The earthquake devastation challenges Haiti’s prospects as well as the global state-of-the-art in disaster response, and our quest to coexist with the forces of nature. Haiti has a history of “non-development” with cycles of defiance, betrayal, and suppression creating a “nearly” State. Under these circumstances cataclysmic destruction can bring radical change, breaking the impasse of cyclical hope and despair to create “new beginnings”. For Haiti, this depends not only on the current humanitarian response but also on sustained external support and radical change to address entrenched development challenges.
In the days and weeks following the devastating earthquake in Haiti, we have seen a global outpouring of empathy, generosity, sacrifice, and commitment – matched in equal measures by the amazing resilience of Haitians, young and old alike.
At the same time, we have been witness to rivalries among the donors, a collective failure to apply lessons from past disasters, and publicity-seeking, disempowering and humiliating actions by external agencies – further complicated by the weak governance, poverty and corruption in Haiti. This bodes ill for a New Haiti and its people.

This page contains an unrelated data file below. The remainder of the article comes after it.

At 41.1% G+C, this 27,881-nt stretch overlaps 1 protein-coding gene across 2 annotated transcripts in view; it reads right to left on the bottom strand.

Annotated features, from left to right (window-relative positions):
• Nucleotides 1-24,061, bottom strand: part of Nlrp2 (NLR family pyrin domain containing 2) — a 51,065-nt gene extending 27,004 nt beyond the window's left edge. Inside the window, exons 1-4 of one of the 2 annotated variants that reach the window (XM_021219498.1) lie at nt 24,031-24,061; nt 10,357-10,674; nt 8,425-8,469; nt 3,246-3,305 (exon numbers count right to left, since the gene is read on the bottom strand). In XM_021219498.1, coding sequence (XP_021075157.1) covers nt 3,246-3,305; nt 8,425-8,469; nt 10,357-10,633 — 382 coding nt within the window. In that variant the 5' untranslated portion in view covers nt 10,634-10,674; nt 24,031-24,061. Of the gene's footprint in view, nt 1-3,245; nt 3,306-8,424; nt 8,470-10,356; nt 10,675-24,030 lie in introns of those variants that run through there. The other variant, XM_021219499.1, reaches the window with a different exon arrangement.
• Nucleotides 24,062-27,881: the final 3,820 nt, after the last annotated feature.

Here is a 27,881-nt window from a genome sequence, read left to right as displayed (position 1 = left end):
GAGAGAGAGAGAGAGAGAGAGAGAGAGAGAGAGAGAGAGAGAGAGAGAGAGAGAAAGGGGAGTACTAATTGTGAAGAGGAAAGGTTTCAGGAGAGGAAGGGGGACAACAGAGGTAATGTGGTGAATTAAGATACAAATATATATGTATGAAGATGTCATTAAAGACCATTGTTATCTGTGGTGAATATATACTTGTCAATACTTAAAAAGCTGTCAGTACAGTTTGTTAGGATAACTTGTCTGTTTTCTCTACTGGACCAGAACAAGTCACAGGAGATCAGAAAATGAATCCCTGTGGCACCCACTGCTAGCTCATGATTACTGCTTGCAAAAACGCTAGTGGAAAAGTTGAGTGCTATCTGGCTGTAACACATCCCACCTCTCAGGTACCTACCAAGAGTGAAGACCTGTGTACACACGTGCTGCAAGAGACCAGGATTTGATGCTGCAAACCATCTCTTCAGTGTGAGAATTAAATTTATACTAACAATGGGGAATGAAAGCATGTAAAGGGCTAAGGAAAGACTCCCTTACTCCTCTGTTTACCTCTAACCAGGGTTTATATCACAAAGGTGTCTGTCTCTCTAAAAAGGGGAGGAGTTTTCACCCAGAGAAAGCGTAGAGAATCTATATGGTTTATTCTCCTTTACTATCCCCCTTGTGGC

Great advances and extensive expenditures in predicting disasters and preventing and mitigating their impact have been available. So why have they been so patchy in Haiti? The scale of the disaster and the precarious state of pre- earthquake Haiti are reasons, for sure, but some lessons from past disasters were not fully applied and some standard practices failed the reality check.
For example, from the Asian Tsunami and other catastrophes we learned that “heavy lifting” rescue is best done, by the military and specialized emergency rescue professionals, such as the Fire Force and Mountain Rescue, with the requisite training, expertise, and equipment to operate in disaster zones.
But in Haiti, it seemed that these lessons were ignored as the initial humanitarian response attempted to impose order and coordination onto chaos and efforts were made to distribute life-saving supplies to orderly queues of victims. What was needed, as counter-intuitive as it might seem to planners, chaos requires dispersal of pressure points until control is established? U.S. Navy helicopter pilots initially dropping water and food to crowds in various locations were dispersing pressure points whilst distributing life-saving supplies. end/
Over time, international operations have shifted into full gear with U.N. agencies and NGOs ramping up the distribution of supplies and dealing with their specialist areas such as security, protection, psycho-social care, shelter, water and sanitation, health, education, and social reconstruction, These commendable efforts are expected to dovetail with broader development plans designed earlier for Haiti. This may be what aid agencies think is required, but Haiti is not just any developing country and the earthquake’s silver linings provide an unprecedented opportunity for transformative change.